But the participants are people committed to change their country based in their faith commitment to a liberating God.

In the south of Lempira, near the border with El Salvador

Thursday I went to the workshop in the south of the department of Lempira, near the border with El Salvador

I left early in the morning for the workshop in the town of Tomalá in the south of the department of Lempira. I got lost and also had to stop to put air into a nearly flat tire in San Marcos Ocotepeque.

But that was only the beginning of the adventure.

The road was paved for a bit after San Marcos – and then the fun began. They are preparing to pave the road but in places there was deep mud; I had to cross three streams, and then it was a trick trying to stay on the road and find a place amid the ruts and potholes, and in places the side of the hill. Though I didn’t use four wheel drive, I made it through.

Friday I had a flat tire but a local tire repairman fixed it. Roberto got a chance to practice his English on me since he had spent three years in the states – legally. He was the third young man I met who had spent time in the US. All had returned to Honduras willingly – pulled by family concerns.

The trip back to Santa Rosa was another adventure. The road is mostly a disaster. And the car overheated.

But it was worth the trouble. Though the road was terrible, the view was awe-inspiring. And the workshop went well.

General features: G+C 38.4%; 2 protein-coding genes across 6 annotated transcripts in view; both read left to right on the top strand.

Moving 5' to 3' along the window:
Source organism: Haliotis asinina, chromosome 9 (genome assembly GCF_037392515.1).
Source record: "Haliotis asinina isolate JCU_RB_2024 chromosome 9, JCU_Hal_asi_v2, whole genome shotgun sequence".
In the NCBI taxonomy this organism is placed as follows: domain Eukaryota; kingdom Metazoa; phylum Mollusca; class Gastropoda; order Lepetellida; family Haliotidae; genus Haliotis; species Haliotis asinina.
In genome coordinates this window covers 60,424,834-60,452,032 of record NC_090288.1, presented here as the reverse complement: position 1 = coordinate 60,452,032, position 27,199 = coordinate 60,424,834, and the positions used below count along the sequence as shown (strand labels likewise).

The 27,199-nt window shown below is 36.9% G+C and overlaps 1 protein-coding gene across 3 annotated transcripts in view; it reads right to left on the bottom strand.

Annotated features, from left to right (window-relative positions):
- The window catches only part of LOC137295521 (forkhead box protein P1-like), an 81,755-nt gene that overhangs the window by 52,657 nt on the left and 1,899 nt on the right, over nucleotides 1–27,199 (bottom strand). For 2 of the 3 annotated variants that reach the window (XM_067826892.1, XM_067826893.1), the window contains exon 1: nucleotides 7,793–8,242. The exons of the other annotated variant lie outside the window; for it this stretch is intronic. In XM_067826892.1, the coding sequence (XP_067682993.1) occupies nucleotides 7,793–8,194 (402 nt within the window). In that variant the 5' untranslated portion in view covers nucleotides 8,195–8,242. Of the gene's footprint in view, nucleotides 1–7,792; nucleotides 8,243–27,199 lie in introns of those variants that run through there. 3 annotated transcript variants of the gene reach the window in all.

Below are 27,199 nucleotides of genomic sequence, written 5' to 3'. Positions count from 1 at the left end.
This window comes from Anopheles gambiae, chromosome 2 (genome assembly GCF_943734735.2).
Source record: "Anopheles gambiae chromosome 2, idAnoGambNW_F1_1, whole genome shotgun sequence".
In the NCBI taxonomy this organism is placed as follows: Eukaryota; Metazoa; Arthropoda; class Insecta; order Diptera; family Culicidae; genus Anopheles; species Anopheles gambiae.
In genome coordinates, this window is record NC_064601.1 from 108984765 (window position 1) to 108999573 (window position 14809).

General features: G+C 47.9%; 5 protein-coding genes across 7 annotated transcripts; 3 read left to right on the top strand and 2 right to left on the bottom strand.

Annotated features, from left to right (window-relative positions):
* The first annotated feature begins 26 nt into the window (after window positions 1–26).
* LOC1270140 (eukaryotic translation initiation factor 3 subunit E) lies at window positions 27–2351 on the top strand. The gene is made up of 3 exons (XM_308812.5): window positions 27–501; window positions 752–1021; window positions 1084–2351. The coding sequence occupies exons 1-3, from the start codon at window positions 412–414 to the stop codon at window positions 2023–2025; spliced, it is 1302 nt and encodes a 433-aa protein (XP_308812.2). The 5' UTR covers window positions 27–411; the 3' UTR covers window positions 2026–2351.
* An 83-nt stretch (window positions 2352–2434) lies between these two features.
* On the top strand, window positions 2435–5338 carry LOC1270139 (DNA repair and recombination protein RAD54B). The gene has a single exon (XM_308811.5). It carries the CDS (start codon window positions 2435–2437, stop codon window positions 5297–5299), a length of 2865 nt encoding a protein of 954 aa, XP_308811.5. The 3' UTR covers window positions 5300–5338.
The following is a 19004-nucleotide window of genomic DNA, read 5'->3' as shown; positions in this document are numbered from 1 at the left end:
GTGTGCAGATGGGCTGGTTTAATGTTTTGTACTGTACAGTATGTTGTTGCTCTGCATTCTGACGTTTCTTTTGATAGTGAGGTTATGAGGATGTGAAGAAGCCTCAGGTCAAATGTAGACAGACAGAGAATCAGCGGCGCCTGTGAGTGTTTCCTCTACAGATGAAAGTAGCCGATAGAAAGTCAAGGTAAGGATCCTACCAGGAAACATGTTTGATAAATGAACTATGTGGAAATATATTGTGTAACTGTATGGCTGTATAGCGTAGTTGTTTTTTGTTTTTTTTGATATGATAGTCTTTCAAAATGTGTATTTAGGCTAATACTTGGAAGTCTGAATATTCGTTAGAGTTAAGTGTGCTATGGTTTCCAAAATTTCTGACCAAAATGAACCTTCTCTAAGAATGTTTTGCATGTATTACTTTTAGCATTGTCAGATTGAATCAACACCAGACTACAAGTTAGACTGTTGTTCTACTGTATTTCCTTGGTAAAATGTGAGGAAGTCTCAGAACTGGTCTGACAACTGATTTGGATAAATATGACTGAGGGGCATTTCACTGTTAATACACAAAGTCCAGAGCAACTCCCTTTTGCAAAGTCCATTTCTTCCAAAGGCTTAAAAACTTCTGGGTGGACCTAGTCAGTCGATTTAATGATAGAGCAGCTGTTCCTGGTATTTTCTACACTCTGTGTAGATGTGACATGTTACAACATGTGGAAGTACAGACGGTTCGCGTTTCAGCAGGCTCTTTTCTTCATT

Beside Padre Ildefonzo Mejía, pastor of Guarita, one of the parishes in the deanery, there were fifteen participants from the three parishes with a real mix of people, including five women and three young people.

They are pastoral workers and have a very strong social conscience and have been very participative.

The methodology of Catholic Social Thought is “see, judge, and act.” So, after a general introduction, the participants broke into groups to do their analysis of the reality. They are very aware of the huge breach between the few rich and the poor majority as well as the corruption.

They broke for lunch but, before we ate, Ester shared with me a song she had written years before, as a result she said of having only tortilla and salt to eat. (I may translate it later.)

The afternoon, during discussions of aspects of Catholic Social Teaching, I heard also some interesting analysis. Several spoke of injustices not just in the political sphere but also in the family. The critical perspective these pastoral workers have is not restricted to the political sphere, probably because it comes from a deeper source – their faith.

What is clear is that many leaders in the church in this diocese are opposed to the current situation and are in favor of a constitutional assembly. But it gives me hope to see real thoughtfulness and a desire to participate in the process.

They see it as an ongoing struggle – always in the light of the Gospel.


Side note: Thursday evening in Tomalá they watched “¿Quién Dijo Miedo?” – a pro-Resistance documentary. The appearance of one of the workshop’s participants on the screen in a Santa Rosa demonstration was duly noted.